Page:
Organizers of the anti-globalization World Social Forum say they expect twice as many participants to attend this year's conference in southern Brazil, compared to last year's inaugural meeting. The Organizers also say they hope to hold a special forum later this year in Jerusalem to discuss the prospects for peace in the Middle East.
Anti-globalization activists from around the world are gathering in this hot, tropical port city in southern Brazil for the opening Thursday of the second annual World Social Forum.
For six days they will discuss economic alternatives to the prevailing free market model backed by the United States, which they say has done little to alleviate global poverty.
The forum is organized by a mix of human rights and social activist groups from Europe, Latin America and elsewhere to provide a venue for exchanging ideas and promoting alternative policies.
It is timed to coincide with the annual World Economic Forum, usually held in Davos, Switzerland, which brings together top business executives and political leaders to discuss ways to open up markets and trade. This year that economic forum is being held in New York City.
One of the organizers of the Porto Alegre meeting, Maria Luisa Mendonca of a Brazilian human rights group, says this year's conference will come up with concrete proposals for improving social conditions around the world.
"The idea is that we need to show society as a whole that it's possible to build alternatives to the economic model that we have right now," she said. "So the idea that, yes, what we have is not working but it's impossible to create something new, we need to say it is possible and there are hundreds of millions of people who now believe that and are searching for this type of alternative."
Speaking at a news conference Wednesday, conference organizers said they hope to hold a special social forum devoted to world peace in Jerusalem later this year. Brazilian businessman Oded Grajew said the idea is still in its initial stages, but acknowledged such a conference may be difficult to pull off.
"It's very difficult because we plan to make a World Social Forum in Jerusalem, bringing social organizations, movements, unions, intellectuals, political parties from around the world and we know we'll have problems to get them, to have the Israeli government grant visas to all these movements... this is not an easy task as in other places, but where there are problems we are there, where it is difficult this is where we try to go," he said.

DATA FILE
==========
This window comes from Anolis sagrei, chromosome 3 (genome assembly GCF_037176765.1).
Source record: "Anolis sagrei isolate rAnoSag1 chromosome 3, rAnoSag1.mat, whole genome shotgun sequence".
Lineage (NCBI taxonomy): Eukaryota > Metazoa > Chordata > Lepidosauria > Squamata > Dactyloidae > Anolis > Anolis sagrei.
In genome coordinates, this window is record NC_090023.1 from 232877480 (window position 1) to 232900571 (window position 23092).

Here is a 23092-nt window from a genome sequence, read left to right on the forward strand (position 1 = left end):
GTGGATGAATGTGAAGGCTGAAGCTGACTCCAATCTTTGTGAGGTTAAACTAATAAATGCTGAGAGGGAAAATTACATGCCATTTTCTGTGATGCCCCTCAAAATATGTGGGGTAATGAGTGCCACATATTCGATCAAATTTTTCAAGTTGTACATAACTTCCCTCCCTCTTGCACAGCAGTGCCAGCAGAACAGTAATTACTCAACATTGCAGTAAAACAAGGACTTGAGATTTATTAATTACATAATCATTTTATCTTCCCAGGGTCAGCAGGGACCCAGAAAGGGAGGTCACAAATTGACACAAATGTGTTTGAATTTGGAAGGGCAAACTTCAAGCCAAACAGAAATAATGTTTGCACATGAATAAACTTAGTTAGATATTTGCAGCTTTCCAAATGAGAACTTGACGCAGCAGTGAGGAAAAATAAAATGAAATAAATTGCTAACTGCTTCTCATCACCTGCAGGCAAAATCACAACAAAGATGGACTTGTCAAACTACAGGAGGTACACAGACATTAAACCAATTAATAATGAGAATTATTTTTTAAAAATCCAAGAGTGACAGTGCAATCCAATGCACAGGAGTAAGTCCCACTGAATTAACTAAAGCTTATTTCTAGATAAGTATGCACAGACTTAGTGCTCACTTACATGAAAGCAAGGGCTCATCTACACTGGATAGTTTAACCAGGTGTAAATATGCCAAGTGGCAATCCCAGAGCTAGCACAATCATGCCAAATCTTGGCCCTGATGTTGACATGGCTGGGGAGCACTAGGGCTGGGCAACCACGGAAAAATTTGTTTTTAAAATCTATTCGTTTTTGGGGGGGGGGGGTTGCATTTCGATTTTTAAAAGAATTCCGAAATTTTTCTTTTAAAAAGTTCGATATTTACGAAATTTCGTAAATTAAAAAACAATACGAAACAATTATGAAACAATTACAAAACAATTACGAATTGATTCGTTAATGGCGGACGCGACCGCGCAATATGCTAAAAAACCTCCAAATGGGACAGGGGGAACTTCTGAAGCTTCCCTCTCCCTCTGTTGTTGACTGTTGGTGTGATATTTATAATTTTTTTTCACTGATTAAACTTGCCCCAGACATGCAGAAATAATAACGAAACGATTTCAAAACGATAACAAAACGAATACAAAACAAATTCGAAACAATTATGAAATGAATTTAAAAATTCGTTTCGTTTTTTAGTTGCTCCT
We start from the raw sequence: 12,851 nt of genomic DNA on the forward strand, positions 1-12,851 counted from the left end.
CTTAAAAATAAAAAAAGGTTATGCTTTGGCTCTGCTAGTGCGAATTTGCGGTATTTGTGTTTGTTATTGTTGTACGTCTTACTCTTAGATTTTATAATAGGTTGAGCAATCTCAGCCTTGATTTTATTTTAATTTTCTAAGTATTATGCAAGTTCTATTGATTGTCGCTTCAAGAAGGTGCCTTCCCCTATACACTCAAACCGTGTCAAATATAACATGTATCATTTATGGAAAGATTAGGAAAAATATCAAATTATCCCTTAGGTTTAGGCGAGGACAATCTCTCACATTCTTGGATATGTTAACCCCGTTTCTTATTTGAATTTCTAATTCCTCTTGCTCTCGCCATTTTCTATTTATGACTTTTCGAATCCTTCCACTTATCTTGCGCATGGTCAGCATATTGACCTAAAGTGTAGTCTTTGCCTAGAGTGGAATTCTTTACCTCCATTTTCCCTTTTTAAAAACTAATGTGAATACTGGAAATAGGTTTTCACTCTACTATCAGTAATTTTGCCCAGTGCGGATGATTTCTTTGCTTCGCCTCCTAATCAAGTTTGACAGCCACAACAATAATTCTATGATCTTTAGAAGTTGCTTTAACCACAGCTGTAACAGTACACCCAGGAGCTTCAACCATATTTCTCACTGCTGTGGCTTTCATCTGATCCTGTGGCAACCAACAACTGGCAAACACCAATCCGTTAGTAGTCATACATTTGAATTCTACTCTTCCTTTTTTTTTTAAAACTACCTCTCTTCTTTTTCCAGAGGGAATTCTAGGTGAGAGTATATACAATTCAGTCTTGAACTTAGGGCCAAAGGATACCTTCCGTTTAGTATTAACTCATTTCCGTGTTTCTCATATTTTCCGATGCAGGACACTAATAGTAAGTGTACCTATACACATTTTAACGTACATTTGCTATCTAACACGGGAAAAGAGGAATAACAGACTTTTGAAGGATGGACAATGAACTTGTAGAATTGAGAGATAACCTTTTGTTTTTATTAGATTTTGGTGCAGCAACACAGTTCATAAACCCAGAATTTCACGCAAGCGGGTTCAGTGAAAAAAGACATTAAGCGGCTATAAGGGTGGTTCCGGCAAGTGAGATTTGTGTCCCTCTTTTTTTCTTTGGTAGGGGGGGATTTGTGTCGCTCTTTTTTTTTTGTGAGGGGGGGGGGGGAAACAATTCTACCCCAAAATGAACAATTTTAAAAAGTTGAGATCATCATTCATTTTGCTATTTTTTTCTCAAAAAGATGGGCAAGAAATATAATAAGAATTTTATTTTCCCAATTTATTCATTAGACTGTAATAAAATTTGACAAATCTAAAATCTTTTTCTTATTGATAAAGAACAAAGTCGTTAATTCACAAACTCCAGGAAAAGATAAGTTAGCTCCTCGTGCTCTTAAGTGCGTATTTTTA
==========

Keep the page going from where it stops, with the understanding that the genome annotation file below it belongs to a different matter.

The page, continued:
Mr. Grajew added the prospects for holding such a conference in Jerusalem will be discussed with Palestinian and Israeli groups attending the Porto Alegre meeting.
Even before the conference got underway, Latin American and European mayors meeting in Porto Alegre agreed Wednesday to send urgently needed medicine to Argentina.
Because of the economic crisis and currency devaluation, Argentina's public hospitals and pharmacies have been running out of medicine and other health supplies.
In response to a plea by the mayor of Buenos Aries, his counterparts meeting in Porto Alegre agreed to begin collecting medicine and money in their cities to send to Argentina.
The mayor of Geneva, Switzerland, Manuel Tornare, told reporters it is a gesture of solidarity with the Argentine people, who he said are victims of corruption and mismanagement.
Last year, 20,000 people participated in the first World Social Forum in Porto Alegre. This year, organizers say they expect twice that number - up to 40,000 people, to attend the hundreds of seminars and conferences ranging from workers' rights to food security, from foreign debt to the problem of illegal trafficking of women and children.
The Social Forum ends February 5.
Last year's conference was marred by acts of vandalism against an experimental farm owned by the U.S. company Monsanto, which was said to be raising genetically modified crops. But these acts were deplored at the time, and organizers say this year they will not be repeated.